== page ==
That leaves only Brandon Ashley to fill that role, and his size lends itself to playing the power forward role as much as the small forward.
Unfortunately for the Cats, Jefferson appears to be a homebody, as he's being linked heavily to Memphis, Philly-based Temple and also right across the state line to Rutgers in N.J. His brother, Rahlir Hollis-Jefferson, started at the power forward position for Temple last season.
While not a pure shooter at this point, for his size—6'7"—Rivals.com listed his ball-handling abilities as "outstanding." Check out the video above, from PointGuardU.com, for further proof.
He's among the Top 20 players in the country, via Rivals, Scout and ESPN, and he'd fill an area of need.
He's not real likely to land in Tucson, but he makes a lot of sense in terms of need and fit.
High school: Kimball (Dallas, Texas)
Other key contenders: Texas, Baylor, UCLA
One of Arizona's only glaring deficiencies in the coming season is Keith Frazier's specialty: perimeter shooting.
Frazier is among the elite in the country in that category, and he's likely to see a lot of early playing time as a result.
According to Rivals.com, Frazier slots in as the No. 14-ranked player in the nation, and several of the country's heavy hitters have already offered slots on their rosters, including home-state possibilities Baylor and Texas. Scout has him at No. 16 and ESPN at No. 19.
He is a crucial get for the Wildcats' 2013 class.
Arizona appears to be among the best bets to land this 5-star scorer, as his style seems like a natural fit for Miller's scheme. And he seems to have his coach's habits in terms of work ethic as well.
He's already been to Tucson and his visit was a success (via Arizona Daily Star):
Frazier did visit Arizona unofficially last October, during the UA's Red-Blue intrasquad scrimmage, and that left a good impression.
"For sure," Frazier said. "I like coach Sean Miller, and it's pretty nice there. It was cool…It is whatever school comes hard after me, where I feel like I can be their player."
High school: Archbishop Mitty (San Jose, Calif.)
Other key contenders: Kentucky, Stanford, Kansas
The video above asks the completely unfair question for a high school senior: Is Aaron Gordon the next Blake Griffin?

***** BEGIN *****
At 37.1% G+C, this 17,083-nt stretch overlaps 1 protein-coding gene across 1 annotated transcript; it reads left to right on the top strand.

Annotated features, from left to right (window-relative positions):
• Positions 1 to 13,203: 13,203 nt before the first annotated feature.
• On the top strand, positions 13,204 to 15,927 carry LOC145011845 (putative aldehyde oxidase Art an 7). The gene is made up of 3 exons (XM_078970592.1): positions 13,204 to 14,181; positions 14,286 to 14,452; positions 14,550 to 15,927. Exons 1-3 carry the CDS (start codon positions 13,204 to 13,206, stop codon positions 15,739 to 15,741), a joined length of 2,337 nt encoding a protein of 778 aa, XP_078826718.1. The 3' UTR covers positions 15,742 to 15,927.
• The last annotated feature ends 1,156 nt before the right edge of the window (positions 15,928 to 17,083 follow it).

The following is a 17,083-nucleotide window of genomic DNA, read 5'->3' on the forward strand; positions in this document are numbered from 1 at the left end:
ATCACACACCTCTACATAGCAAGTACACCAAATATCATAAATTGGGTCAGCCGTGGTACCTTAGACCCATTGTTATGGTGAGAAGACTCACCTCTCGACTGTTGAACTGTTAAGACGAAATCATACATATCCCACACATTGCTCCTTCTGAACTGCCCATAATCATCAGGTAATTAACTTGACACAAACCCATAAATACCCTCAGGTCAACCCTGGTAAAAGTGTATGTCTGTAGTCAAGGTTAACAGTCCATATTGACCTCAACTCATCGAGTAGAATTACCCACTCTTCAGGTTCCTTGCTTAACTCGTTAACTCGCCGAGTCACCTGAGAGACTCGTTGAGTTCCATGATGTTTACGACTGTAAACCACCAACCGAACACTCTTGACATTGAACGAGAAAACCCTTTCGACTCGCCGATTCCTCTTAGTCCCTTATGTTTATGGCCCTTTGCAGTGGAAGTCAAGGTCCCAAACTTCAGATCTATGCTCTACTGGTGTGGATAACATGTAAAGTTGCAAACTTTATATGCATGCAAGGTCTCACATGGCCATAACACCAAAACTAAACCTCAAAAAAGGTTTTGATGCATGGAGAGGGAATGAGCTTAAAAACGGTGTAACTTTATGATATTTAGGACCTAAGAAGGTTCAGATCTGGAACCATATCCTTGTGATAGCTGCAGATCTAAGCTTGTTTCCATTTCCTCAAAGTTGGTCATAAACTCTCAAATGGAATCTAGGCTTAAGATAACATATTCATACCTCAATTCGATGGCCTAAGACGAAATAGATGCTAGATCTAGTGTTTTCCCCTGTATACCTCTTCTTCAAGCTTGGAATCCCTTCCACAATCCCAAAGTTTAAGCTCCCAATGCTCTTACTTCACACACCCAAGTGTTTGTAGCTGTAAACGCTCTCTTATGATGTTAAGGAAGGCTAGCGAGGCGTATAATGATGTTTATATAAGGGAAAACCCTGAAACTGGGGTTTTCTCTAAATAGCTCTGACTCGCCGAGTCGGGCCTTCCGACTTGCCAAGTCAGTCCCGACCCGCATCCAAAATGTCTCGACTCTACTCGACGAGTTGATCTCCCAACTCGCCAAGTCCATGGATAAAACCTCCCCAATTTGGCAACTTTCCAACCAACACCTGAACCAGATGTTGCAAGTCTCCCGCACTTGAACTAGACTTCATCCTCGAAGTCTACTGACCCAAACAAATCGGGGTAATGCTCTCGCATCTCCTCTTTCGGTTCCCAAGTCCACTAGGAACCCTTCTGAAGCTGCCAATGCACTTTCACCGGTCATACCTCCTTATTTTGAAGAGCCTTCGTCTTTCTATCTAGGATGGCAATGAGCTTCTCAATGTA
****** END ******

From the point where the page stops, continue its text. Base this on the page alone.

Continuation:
Given his quick-and-easy explosion for a player his size, the athletic comparisons are valid. And he aggressively attacks the rim in the air, another Griffin characteristic.
That type of pressure needs to be eased off, but if Gordon were to land in Tucson, his commitment would have to be regarded as the most impressive in Miller's tenure so far.
He's the younger brother of former New Mexico star Drew Gordon—who originally played for, and transferred out of, UCLA—meaning he's going to take his time in making sure he makes the right selection the first time around (Sporting News).
The kid was the state of California's player of the year as a junior. The last two players to do that were Tyson Chandler and Jason Kidd. He profiles as a one-and-done collegiately due to his unusual skill set for his mass.
Arizona's early inroads on Aaron Gordon come via his Amateur Athletic Union squad, one of the nation's best—the Oakland Soldiers.
Current Arizona players Nick Johnson and Brandon Ashley are former Soldiers, as was now-defunct point guard Josiah Turner.
That's a slew of players from a single AAU crew, meaning the pipeline from Northern California into the desert is healthy. And the coaches are obviously pleased with the results on both ends.
Gordon would immediately vie for a starting role in what would project among the best frontcourts in school history.